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Summer had always been an easy-going kid since she was born in August 2014. She was always willing to go with the flow and minor stresses were quickly cured with a Mommy or Daddy cuddle. She loved all things Disney and she had a blast on her visit to Disney World in June 2016. Her favorite movies to watch while in the hospital were Pixar movies, especially Monsters Inc. Summer loved playing with puzzles, coloring, painting and especially ballroom dancing with her family. One Direction was her favorite band. She loved watching Dancing with the Stars. Summer took excellent care of her three doggies: Daisy, Buzz and Lilly. She enjoyed taking them on doggie walks, feeding them dinner and training them (by telling them to sit and giving them treats).
Summer's health had been pristine until the diagnosis. In March 2015, her parents noticed her abdomen felt oddly firm. While at the pediatrician’s office for her second dose of the flu vaccine a few days later, they asked the doctor to check it out. Summer was immediately sent for an ultrasound which found a mass. They went to Morgan Stanley Children's Hospital the next business day and Summer had a CT scan. It was confirmed that she had a 10 cm mass in her liver and there were signs that it had metastasized (mets) to her lungs as well. Her blood work didn't show signs of the abnormality usually found in the more common form of pediatric liver cancer. A surgery was set to get a biopsy, which indicated the cells were non-differentiated at that point.
Because Summer's cancer was classified as high risk, she was placed on a special trial protocol and portions of her biopsy were used in mouse models to test different chemotherapy options. After the first two rounds, scans revealed that the tumor had shrunk, but not enough to continue the altered protocol. She was then placed on a standard treatment protocol for hepatoblastoma. The tumor continued to respond to treatment and in July 2015 Summer had surgery to remove the mass in her liver. After the surgery, chemotherapy was continued in the hopes of eliminating the mets in her lungs without surgery. The following scan indicated that, while her liver appeared completely clean, the mets had spread in the lungs. The cells had matured into what appeared to be rhabdoid tumor. The chemotherapy plan changed and the next scan showed the drugs appeared to be working. In October the scan showed the mets as stable. The team worried that the chemo had stopped working (which commonly happens with rhabdoid tumors), so her family began to look into clinical trials and met with the Rhabdoid team in Boston that had a trial opening up.
Modifications were made to Summer's chemotherapy and the next few scans saw significant enough progress to operate on the mets. In February 2016, Summer had a stem cell collection and then surgery to remove the remaining visible mets. March 2016 was her auto stem cell transplant. In April 2016, she had 8 days of radiation and the end of treatment. Summer had her first CT scan on May 20, 2016 and there didn’t appear to be any signs of cancer.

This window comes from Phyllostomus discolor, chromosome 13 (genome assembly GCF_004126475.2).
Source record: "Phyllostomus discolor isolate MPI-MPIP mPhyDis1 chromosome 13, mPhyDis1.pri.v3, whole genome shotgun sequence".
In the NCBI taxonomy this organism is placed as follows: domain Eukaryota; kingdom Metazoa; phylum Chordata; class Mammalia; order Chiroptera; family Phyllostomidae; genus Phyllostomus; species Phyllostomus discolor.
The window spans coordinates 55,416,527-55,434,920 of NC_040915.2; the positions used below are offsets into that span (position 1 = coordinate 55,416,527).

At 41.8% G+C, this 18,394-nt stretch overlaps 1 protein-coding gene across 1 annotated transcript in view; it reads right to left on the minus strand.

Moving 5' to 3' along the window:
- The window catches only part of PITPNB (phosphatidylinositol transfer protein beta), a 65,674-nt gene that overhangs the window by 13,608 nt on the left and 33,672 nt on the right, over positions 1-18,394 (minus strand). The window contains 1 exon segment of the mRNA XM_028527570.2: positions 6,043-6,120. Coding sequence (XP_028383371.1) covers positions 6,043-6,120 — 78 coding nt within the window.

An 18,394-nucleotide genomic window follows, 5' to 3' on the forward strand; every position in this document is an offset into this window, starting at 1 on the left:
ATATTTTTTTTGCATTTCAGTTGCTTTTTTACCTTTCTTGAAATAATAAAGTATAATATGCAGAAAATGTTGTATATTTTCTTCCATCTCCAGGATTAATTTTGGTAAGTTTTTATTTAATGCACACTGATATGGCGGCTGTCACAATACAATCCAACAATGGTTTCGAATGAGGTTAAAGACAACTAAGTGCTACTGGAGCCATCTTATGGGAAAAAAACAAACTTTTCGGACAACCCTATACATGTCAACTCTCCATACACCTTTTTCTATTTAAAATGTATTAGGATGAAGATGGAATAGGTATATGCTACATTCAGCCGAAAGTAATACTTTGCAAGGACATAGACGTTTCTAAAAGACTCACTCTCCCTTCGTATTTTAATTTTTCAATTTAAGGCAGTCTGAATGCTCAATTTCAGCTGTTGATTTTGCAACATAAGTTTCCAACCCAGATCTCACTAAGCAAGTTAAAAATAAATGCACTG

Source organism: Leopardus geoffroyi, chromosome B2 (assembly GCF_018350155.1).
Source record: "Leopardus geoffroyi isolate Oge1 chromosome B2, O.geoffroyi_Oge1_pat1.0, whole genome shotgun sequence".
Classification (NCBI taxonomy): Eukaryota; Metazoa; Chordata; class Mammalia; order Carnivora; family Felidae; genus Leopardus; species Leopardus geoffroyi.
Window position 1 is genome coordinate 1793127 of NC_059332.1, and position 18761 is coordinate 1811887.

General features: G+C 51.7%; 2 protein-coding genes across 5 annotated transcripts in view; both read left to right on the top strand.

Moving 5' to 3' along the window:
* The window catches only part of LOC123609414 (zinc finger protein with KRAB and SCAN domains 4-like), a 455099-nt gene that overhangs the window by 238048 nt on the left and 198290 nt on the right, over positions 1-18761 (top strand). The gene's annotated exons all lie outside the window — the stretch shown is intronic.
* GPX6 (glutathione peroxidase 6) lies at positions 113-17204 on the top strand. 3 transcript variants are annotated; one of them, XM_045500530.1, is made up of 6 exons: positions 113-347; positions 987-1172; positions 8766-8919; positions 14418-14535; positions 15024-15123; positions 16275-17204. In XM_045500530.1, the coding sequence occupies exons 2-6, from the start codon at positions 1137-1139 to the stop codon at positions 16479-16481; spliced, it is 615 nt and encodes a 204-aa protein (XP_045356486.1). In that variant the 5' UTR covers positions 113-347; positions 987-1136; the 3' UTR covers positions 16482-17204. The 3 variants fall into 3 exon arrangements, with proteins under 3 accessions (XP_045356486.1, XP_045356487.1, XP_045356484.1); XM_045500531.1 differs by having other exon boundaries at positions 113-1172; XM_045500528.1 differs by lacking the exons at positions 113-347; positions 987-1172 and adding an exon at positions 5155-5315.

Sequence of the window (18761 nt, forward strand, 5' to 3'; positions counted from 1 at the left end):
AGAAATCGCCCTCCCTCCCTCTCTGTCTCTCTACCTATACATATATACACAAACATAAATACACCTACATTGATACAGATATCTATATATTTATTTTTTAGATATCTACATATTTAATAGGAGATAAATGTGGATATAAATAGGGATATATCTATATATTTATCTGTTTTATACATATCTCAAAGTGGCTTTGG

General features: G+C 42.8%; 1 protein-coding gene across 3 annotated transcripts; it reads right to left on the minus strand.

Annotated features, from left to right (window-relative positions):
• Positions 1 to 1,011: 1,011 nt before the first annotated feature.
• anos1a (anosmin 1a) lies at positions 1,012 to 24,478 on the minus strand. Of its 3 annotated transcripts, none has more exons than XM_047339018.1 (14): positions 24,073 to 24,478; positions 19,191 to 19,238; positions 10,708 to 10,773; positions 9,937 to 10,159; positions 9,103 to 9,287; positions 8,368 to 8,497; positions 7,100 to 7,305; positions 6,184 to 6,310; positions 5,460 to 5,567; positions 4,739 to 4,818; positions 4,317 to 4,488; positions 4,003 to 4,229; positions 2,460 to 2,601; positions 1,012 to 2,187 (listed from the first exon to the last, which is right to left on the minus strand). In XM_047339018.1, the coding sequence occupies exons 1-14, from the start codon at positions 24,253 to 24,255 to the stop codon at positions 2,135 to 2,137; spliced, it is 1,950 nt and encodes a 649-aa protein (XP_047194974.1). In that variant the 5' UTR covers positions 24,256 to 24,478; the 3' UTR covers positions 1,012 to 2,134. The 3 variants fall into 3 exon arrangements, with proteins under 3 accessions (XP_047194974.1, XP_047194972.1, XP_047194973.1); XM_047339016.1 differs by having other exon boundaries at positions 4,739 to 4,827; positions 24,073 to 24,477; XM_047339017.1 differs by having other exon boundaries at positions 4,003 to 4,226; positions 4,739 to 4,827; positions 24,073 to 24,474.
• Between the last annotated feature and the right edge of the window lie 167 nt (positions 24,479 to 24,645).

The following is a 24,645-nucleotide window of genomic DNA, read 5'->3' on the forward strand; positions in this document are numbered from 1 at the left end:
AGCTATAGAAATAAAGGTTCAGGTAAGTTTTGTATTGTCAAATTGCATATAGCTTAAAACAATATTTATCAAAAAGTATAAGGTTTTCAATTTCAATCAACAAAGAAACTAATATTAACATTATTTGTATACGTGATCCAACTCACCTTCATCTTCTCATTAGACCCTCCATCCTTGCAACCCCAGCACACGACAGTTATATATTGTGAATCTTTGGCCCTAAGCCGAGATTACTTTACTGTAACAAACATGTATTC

In July 2016, Summer’s CT scan revealed that she had relapsed and she had a large tumor in her abdomen and new mets in her lungs. The team and Summer’s family decided that it was worthwhile to attempted to remove the abdominal tumor in a complicated 12 hour surgery, and they were successful. Unfortunately, the stress put on her body caused the lung masses to spread. Summer passed away at home in September 2016 after spending her final days surrounded by her family who adored her, her three doggies, and a constant stream of Mickey Mouse and Doc McStuffins.
Summer will always be Gina’s hero because all the statistics and data told them that Summer shouldn't have been given as much time as she had, but her 2 year old daughter was tougher than any adult she knows. Summer had two major surgeries, a butt-kicking stem cell transplant and high intensity chemo and always bounded back looking to play and find a way to be happy. Gina was able to remain strong through all of this because of the strength Summer demonstrated every single day.
Gina wants other families going through a similar situation to know, “It's going to be a long road, but the way I've been able to get through it is to look for the joy in every single day instead of constantly focusing on the uncertainties of the future.” It’s overwhelming for even the strongest person. You'll be surprised about how resilient children can be. They manage to show happiness and silliness even when they are feeling bad. Even on the lowest days, you should take comfort in the fact that just being there and comforting your child is helping them feel better. Even now that Summer is gone, she constantly thinks about all the happiness that Summer brought to her life. The two years they had together as a family were the hardest they have been through, but they were also the best and most fulfilling. They made every fight worth fighting.
Gina is involved with Team Lemon (Team Summer Strong). She says Alex's Lemonade Stand Foundation gives hope that people out there that want to improve the lives of children with pediatric cancer. Hope and love are the two most important things to have when a child in your family is fighting cancer. A child should never need to be on a waitlist for a hopeful and potentially lifesaving clinical trial. Children that are cured shouldn’t need to deal with lifelong complications from their treatments. Researchers studying childhood cancer are working to do better for these children, but there are still too many hurdles. When we fundraise and donate to Alex’s Lemonade Stand, we can help them overcome one of the most significant ones.
Updated by Gina Semerad, Summer’s Mom
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